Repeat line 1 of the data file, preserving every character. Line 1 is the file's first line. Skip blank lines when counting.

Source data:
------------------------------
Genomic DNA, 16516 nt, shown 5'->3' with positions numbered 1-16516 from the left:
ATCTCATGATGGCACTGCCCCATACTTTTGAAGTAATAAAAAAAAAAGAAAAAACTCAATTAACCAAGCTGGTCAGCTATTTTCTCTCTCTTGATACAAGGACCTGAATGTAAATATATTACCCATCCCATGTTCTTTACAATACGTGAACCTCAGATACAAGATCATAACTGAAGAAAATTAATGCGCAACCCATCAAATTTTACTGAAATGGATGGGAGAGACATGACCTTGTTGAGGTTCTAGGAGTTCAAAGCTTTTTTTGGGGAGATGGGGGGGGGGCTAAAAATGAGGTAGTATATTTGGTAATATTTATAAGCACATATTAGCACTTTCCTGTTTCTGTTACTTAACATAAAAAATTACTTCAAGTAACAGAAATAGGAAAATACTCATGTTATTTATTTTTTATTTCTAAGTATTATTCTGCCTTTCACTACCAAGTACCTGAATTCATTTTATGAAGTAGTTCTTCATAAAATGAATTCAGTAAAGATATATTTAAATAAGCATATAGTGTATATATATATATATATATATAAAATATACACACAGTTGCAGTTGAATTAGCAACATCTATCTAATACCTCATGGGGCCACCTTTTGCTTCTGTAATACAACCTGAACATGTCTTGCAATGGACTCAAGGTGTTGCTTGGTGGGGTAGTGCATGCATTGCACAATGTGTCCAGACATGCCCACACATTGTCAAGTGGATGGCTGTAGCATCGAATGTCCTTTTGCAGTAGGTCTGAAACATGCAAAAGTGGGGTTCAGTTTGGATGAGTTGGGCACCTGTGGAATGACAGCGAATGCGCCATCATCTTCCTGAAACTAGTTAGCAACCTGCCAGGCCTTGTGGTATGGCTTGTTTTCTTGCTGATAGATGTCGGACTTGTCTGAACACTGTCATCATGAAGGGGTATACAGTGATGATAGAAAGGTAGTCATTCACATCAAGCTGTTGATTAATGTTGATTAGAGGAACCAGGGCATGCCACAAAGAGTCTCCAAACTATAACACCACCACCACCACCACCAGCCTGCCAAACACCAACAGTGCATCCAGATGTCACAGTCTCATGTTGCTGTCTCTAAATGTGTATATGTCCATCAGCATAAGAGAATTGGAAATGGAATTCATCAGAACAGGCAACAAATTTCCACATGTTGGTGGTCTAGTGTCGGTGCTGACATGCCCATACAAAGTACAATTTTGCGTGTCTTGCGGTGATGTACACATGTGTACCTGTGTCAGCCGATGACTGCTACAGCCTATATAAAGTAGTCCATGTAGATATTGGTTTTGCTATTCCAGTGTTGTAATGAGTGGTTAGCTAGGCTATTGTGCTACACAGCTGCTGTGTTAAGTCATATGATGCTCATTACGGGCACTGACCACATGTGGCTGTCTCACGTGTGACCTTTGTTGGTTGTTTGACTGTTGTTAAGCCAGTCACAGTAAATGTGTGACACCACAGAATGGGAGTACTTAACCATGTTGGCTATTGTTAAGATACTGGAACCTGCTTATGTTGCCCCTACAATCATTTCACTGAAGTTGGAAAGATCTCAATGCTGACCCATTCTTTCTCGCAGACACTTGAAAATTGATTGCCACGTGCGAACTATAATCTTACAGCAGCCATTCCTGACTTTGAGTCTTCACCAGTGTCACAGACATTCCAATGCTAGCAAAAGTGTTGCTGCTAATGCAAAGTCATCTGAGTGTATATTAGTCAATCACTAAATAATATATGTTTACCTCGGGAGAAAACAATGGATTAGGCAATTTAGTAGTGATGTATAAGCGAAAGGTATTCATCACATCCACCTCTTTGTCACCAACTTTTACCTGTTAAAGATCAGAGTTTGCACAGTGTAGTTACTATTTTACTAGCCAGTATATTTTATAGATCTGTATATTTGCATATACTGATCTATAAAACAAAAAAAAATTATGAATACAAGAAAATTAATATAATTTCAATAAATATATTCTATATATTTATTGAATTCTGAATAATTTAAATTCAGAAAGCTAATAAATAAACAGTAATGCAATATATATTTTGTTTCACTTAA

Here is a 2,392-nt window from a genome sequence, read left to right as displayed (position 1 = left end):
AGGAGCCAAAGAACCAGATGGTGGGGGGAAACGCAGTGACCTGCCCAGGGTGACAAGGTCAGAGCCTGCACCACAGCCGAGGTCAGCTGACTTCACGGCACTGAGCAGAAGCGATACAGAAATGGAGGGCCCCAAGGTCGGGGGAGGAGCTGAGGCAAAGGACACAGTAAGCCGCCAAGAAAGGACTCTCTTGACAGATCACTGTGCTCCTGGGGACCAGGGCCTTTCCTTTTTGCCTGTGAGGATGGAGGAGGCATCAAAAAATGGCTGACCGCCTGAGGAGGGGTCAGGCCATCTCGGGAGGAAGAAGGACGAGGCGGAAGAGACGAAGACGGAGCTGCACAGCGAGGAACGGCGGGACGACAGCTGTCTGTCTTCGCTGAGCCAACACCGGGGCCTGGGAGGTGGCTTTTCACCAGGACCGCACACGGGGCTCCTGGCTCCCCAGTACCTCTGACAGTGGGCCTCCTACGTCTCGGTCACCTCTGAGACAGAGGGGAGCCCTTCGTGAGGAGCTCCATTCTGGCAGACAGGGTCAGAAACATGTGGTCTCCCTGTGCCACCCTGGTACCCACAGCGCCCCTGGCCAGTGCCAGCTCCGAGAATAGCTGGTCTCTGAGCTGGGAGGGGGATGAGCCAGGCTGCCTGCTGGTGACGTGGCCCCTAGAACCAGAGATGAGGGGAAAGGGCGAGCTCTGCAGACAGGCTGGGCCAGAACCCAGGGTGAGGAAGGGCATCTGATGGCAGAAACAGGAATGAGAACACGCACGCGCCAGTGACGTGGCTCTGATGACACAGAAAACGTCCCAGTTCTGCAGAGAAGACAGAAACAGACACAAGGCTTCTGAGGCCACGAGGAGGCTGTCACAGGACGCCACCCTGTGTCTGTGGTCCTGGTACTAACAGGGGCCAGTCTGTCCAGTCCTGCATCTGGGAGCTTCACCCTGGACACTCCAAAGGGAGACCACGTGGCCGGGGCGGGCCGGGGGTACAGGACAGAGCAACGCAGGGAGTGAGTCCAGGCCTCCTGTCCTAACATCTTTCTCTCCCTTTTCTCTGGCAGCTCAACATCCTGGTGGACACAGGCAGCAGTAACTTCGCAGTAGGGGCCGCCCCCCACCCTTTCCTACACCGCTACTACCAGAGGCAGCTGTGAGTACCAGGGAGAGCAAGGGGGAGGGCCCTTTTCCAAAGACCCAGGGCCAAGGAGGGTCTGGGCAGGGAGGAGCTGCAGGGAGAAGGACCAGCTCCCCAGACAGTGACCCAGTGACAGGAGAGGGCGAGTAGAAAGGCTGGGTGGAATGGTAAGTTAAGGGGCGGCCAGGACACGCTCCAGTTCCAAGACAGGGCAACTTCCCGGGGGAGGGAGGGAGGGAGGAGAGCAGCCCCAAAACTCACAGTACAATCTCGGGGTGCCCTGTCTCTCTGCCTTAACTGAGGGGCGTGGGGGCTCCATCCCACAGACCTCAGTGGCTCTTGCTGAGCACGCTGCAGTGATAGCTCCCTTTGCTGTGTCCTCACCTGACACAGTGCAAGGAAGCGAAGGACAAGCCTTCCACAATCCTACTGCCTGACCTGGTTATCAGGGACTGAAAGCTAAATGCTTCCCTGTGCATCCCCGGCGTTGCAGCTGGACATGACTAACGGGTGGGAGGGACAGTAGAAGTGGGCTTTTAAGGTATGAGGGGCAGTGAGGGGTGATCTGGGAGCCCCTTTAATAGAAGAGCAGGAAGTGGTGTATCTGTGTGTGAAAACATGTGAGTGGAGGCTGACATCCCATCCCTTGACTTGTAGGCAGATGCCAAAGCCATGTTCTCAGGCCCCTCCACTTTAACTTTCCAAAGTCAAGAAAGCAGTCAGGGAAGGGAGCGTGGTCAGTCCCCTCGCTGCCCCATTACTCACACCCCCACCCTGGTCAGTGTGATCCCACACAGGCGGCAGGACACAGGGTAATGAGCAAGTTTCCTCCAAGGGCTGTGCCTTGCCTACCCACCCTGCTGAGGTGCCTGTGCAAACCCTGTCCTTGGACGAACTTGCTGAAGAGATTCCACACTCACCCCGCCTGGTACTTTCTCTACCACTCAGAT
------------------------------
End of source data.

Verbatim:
Genomic DNA, 16516 nt, shown 5'->3' with positions numbered 1-16516 from the left: